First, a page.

This Sunday, From the DS Archives features Belgium artist Francis Alÿs. On view through this month, Alÿs’ A Story of Deception will be on view in NYC at the MoMA. In 2010, the exhibition was featured at the Tate Modern in London and was covered by DailyServing’s Kelly Nosari.
This article was originally published on August 14th, 2010.
Francis Alÿs in collaboration with Olivier Debroise and Rafael Ortega. A Story of Deception, Patagonia, 2006 still from 16mm film (4:20). Courtesy of Francis Alÿs and Galerie Peter Kilchmann, Zurich © Francis Alÿs.
A Story of Deception is the title of Francis Alÿs‘ current retrospective on view at the Tate Modern. The title of the exhibition, which spans the artist’s two-decade long career is borrowed from a work of the same name, and appropriately provides the exhibition’s subtitle and introduces the gallery visitor to Alÿs’ work. The 16 mm film, A Story of Deception, captures a mesmerizing and unobtainable mirage on the horizon. The camera centers itself on a road, halved by a dotted white line and follows it across an arid Patagonian landscape. The film’s imagery and intent are oblique and deceptively simple – allowing a variety of creative, metaphorical interpretations. The road can be read as representative of a border and the unobtainable mirage as the often out-of-reach goal of border crossing.
While Alÿs is most readily associated with the film or video documentation of his actions, this retrospective takes care to illustrate the multi-media nature of the artist’s practice and is curated thematically. Film and video work is presented with related photographs, paintings, drawings or other ephemera. In one particularly successful example, Paradox of Praxis I or Sometimes Making Something Leads to Nothing (1997) is shown near photographs taken in Mexico City dating as early as 1992. These projected photographic images from the series Ambulantes (Pushing and Pulling) feature street vendors and workers bearing loads in the streets. The connection is evident between these photographs and Paradox of Praxis, in which Alÿs pushes a block of melting ice through the city’s streets. Both point to the often comical futility of contemporary labor.
The artist typically begins his work with an action, allowing other media to play a supporting or planning role, but that is not always the case. The artist works in a variety of media, including photography, sculpture, animation, drawing and painting. Paintings such as Le Temps du Sommeil (2003-present) and Silenco (2003-present) illustrate that Alÿs is influenced by urban advertising. They also reference the precedent – intentionally or not – of past artists like Magritte.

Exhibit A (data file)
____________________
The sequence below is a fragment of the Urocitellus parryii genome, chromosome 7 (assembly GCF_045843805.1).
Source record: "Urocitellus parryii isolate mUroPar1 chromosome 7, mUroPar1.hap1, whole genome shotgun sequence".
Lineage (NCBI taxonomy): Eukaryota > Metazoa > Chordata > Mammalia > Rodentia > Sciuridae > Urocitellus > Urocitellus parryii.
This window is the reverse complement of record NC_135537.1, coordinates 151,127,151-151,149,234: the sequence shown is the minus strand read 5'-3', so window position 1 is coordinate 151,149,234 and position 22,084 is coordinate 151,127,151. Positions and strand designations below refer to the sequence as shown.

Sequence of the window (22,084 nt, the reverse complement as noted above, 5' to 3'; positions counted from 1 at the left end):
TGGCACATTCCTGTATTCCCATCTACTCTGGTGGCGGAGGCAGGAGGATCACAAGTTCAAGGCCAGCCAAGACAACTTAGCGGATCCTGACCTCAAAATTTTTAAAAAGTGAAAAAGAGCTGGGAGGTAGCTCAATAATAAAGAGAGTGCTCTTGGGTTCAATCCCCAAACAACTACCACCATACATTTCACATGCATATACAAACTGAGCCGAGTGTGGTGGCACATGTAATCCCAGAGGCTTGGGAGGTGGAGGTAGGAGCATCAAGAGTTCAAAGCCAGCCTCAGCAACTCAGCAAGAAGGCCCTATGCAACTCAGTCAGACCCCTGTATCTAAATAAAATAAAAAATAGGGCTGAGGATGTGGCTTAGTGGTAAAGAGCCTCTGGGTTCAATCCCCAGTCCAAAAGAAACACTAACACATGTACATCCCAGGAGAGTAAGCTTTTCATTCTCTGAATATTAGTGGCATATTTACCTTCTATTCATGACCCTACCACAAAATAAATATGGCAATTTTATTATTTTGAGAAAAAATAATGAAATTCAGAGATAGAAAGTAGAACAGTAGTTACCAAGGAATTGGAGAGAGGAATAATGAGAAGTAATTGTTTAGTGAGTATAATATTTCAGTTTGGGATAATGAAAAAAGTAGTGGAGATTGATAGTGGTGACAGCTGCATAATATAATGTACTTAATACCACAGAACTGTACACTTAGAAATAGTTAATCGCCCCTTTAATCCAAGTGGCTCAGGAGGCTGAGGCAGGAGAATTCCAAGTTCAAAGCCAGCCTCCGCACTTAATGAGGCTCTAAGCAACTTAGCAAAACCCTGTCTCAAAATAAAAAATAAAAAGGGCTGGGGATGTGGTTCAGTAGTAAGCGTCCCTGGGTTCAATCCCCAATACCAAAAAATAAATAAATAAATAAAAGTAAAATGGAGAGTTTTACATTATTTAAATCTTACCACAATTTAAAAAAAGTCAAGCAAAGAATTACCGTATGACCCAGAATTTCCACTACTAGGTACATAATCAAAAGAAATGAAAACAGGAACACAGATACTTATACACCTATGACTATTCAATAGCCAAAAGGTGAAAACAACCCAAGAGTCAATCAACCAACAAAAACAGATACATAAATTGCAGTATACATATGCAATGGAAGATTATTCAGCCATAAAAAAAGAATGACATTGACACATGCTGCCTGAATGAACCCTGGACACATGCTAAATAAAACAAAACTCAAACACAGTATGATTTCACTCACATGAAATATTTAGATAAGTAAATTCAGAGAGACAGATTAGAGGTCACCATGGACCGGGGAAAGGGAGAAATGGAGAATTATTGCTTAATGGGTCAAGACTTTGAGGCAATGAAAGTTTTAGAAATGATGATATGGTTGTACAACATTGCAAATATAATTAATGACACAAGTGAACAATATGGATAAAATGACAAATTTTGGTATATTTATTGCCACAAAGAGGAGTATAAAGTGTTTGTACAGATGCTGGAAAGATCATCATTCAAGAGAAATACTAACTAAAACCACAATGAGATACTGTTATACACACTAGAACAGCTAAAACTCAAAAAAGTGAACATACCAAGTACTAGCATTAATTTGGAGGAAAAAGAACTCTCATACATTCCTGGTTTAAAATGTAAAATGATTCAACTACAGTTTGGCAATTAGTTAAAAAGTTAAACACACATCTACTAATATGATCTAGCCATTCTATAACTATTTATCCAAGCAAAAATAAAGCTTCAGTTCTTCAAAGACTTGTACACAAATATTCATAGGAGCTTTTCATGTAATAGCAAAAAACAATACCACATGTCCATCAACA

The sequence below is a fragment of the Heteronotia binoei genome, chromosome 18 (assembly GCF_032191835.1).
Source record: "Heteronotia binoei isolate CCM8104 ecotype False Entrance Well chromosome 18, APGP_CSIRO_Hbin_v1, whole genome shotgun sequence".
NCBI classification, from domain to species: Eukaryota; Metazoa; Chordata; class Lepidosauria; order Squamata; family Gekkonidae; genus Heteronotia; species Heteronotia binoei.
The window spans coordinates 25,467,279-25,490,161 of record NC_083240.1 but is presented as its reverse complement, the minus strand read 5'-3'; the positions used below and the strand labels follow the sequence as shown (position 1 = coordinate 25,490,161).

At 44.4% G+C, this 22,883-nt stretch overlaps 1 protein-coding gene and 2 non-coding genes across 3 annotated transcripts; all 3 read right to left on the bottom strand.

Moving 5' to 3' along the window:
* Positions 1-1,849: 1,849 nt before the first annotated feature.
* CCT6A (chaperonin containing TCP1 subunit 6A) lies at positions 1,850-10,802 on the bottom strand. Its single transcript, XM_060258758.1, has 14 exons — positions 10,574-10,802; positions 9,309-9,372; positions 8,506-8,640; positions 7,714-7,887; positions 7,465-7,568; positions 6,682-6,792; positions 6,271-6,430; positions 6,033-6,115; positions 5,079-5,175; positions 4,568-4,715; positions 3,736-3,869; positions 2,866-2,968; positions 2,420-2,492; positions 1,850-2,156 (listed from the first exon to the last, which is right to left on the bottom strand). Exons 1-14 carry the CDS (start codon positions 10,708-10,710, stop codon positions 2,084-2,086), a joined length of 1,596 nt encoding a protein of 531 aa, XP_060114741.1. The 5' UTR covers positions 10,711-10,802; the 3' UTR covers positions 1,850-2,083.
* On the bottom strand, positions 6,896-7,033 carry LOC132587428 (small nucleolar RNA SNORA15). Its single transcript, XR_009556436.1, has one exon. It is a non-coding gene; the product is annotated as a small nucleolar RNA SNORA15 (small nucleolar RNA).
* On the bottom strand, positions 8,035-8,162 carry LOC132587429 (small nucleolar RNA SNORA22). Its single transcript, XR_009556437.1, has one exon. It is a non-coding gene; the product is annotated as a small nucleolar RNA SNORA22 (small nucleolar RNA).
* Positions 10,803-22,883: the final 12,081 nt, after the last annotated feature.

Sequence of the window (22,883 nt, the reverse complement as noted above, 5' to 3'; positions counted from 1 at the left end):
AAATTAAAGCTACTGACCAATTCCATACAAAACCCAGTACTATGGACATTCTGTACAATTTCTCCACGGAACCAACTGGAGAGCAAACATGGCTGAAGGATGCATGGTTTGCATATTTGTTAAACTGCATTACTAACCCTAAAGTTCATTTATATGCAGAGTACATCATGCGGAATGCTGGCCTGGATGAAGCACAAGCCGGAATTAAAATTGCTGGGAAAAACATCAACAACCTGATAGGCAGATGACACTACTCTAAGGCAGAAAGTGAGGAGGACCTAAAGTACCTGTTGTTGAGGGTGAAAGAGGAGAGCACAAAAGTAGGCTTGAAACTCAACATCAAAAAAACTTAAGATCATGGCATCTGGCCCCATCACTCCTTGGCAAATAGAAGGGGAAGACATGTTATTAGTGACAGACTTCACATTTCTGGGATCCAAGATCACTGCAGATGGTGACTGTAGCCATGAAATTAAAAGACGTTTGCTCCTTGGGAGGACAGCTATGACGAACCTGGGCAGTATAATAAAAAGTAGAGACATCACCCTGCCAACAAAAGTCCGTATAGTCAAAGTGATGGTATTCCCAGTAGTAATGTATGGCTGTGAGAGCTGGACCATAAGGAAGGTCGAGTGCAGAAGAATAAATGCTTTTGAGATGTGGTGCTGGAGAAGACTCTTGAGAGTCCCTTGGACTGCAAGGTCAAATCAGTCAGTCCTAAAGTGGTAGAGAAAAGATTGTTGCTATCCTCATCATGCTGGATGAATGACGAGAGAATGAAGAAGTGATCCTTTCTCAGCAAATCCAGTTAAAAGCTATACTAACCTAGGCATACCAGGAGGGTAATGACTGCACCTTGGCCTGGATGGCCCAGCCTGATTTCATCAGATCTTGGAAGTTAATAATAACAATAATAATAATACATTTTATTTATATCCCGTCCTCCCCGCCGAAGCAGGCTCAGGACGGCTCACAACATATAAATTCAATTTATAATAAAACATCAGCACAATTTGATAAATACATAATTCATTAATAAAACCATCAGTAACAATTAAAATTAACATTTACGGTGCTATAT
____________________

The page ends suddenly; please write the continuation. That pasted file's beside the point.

Film or video documentation of Alÿs’ carefully planned actions remain the most compelling and most capable of conveying both subtle and overt political messages. In Re-enactments (2000), Alÿs references the gun violence of his adopted Mexican homeland. When Faith Moves Mountains: A Project for Geological Displacement (2002) is one of Alÿs’ most well known works for its sheer monumentality. In it, the artist directs 500 volunteers to form a line and physically move a sand dune located outside of Lima, Peru. Armed solely with shovels and the spirit of collective effort, these volunteers complete a task whose apparent futility belies its profound metaphorical statement. This great effort of ‘geological displacement’ points to the immense shared burden of geo-political displacement.
The contemporary nation-state border, as a contradictory line that is both increasingly restricted and crossed, is an important theme in Alÿs’ art practice. The artist addresses the hypocrisy of the border in works such as The Green Line or Sometimes Doing Something Poetic Can Become Political and Sometimes Doing Something Political Can Become Poetic (2005) in which the artist walks the 1948 armistice border line between Israel and Palestine. Trailing a leaking can of green paint behind him as he walks a now defunct border, he quietly and profoundly points to the idiocy of human suffering caused by an arbitrary line of division. Loop (2007) chronicles the artist’s purposefully ludicrous route across the US – Mexico border as he travels from Tijuana to Australia, up the Pacific Rim to Alaska, and then finally to California. The epic route of travel taken in lieu of the actual distance between Tijuana and San Diego highlights the difficulty of this border crossing for illegal economic migrants. Also referring to the theme of border crossing, The Rehearsal (1999-2004) features a red Volkswagen Beetle that continually tries and fails to reach the top of a dirt road.
The exhibition makes a strong conclusion with the premiere of Tornado (2000-2010). This newly completed, 55 minute video documentation from hand-held camera footage was ten years in the making. It captures the artist as he places himself in the path of high-altitude tornadoes in Mexico – enduring severe winds and no visibility brown-outs in attempts penetrate the tornado’s central vortex where the air becomes eerily still. Alÿs places himself in peril – throwing himself blindly into chaos in hopes for resolution through the extraction of meaning. Or, as curator Mark Godfrey argues Tornado is again concerned with the border crossing and the immense difficulty of entering and leaving geo-political zones in our increasingly mobile world.
Francis Alÿs: A Story of Deception remains at the Tate Modern until 5 September. The show’s next stop is Alÿs’ home country where it will be presented at Wiels in Brussels (9 October – 30 Janurary). The exhibition comes state-side next year to New York’s MoMA (8 May – 1 August 2011).